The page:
Mauritius-based tertiary care Apollo Bramwell Hospital recently introduced and successfully performed the first clinical procedure using Stem Cells – a First in Mauritius and the Sub Saharan region. As part of its commitment to enhancing the standard of healthcare in Mauritius, Apollo Bramwell Hospital has shared knowledge on this innovative technology with local doctors.
This was done during a Continuous Medical Education (CME) conference at ABH last night. A tailored schedule was set up so that a maximum knowledge is shared with the Mauritian doctors. The CME started with the introduction of Stem Cell by Dr. Salah Aljanabi. Dr. Tharun Krishna followed with an exposé on “Clinical Stem Cell Uses in Orthopedic & Sport Injuries,” while Dr. Yassin Hamuth concluded with “Clinical Stem Cell Uses in Cardiovascular & CLI.”
“A stem cell is an undifferentiated cell with self renewal capabilities that can differentiate themselves into other types of cells and proliferate in culture. When stem cells are introduced in the body, they can regenerate the patient’s blood vessels thus avoiding amputations,” explained Dr. Aljanabi. The Stem Cell Program – a First in Mauritius and the Sub Saharan region – uses the restorative and curative powers of bone marrow stem cells in treating diseases such as obstructed arteries and veins, gangrene, amputation of diabetic foot, heart disease, orthopedic and sports injuries, bone fractures among others.
The program has established collaborations with leading university hospital in Germany and France. “The Stem Cell Department is fully equipped with state-of-the-art equipment managed by dedicated scientist and doctors who received training in the United States, Europe and Australia to provide the latest medical advancement in Stem Cell Therapy to our patients,” said Dr Miodrag Todorovic, Clinical Advisor of Medical Services and Quality Control at Apollo Bramwell. Apollo Bramwell Hospital has successfully performed the first clinical procedure using Stem Cells.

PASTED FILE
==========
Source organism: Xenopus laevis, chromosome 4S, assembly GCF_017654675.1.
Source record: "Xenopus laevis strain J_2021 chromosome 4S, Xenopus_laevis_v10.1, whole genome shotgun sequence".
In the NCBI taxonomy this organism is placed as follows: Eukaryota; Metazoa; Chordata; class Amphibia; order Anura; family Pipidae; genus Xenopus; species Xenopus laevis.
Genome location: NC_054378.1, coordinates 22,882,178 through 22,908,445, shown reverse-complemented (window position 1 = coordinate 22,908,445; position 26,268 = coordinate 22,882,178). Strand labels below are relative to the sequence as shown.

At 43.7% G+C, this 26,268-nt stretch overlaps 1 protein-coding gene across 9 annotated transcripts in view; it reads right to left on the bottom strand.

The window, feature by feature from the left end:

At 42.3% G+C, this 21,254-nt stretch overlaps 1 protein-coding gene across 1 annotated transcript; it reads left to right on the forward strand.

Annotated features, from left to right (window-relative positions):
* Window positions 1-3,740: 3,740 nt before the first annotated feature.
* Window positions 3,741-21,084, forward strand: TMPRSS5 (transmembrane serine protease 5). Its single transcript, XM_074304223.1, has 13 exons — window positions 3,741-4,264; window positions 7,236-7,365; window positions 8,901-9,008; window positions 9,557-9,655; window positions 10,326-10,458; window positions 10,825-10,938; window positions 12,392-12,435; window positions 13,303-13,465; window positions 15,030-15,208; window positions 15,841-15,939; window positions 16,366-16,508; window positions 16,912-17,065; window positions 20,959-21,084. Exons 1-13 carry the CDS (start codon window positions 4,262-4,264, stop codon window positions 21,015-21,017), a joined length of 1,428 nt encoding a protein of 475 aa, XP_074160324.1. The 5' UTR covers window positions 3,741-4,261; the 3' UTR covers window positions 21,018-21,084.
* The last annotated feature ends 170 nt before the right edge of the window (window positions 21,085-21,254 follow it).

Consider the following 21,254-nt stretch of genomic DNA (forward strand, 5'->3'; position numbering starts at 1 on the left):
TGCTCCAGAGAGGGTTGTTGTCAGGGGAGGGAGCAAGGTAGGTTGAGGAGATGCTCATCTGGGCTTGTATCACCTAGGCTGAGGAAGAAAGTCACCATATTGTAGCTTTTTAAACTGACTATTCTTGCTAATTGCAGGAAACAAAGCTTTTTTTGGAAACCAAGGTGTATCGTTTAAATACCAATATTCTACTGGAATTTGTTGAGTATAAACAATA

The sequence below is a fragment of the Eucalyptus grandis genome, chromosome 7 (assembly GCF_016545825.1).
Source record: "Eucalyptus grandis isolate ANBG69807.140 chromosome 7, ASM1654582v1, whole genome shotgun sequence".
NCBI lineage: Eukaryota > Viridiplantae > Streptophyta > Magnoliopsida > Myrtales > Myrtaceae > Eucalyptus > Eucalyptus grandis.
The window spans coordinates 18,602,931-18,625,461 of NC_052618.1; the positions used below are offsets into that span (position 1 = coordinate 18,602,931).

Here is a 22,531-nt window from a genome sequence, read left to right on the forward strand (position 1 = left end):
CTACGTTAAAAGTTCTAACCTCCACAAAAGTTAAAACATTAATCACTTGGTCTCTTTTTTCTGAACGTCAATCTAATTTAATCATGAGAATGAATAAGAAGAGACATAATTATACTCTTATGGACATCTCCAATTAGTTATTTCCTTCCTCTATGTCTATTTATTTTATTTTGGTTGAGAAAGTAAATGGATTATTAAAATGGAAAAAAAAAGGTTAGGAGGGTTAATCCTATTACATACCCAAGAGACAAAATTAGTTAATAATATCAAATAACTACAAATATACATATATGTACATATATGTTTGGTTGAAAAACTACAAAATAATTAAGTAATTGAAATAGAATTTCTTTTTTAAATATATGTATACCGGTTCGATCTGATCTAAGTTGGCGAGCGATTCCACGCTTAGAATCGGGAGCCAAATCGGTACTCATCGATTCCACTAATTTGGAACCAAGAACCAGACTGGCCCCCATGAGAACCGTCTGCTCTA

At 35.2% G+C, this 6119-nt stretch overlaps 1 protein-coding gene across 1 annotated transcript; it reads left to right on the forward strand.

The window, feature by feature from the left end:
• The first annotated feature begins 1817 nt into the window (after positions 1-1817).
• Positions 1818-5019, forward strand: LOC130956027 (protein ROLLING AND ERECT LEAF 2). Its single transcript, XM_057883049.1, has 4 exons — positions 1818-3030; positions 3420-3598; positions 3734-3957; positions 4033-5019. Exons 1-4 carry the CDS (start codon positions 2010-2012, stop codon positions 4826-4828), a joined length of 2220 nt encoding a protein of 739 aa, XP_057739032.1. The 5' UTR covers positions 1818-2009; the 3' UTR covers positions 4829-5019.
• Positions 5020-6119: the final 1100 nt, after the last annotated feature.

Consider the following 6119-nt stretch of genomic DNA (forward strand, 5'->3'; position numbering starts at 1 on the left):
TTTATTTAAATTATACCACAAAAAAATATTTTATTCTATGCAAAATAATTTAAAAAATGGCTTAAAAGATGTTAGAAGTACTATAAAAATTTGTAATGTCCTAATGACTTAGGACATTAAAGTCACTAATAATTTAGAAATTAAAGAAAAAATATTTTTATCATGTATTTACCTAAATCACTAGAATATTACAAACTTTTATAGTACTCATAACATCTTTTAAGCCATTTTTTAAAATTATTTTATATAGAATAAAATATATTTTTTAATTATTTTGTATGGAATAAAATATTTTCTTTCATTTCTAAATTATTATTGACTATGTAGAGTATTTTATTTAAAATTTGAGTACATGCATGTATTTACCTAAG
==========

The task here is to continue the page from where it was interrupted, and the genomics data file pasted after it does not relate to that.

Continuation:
A 70year old, long-time diabetes patient who was bound for foot amputation, was the first to sign up for the revolutionary treatment. “The procedure went well and we hope to see visible changes in the weeks to come,” said Dr. Salah Aljanabi, who is heading the Stem Cell Program at ABH. The patient had originally shown his gangrened right foot to several doctors and healthcare providers but all were adamant that it had to be amputated.
“But the results are now clearly visible,” said Dr Krishna. Statistics available at the Mauritian Ministry of Health show there are around 400 amputations performed every year due to diabetes-related complications, including gangrene. These amputations lead to physical disability and can occasionally cause death.
Jane and I wanted to thank you so much for the care you and your colleagues took of Jane whist in Mauritius. Everything went well and Prakash did a great job of getting us to your clinic and back over the 6 dialysis days. We had a wonderful holiday and our children and grandchildren plus the other family all enjoyed it enormously. Best wishes to you all
Andrew and Jane Stewart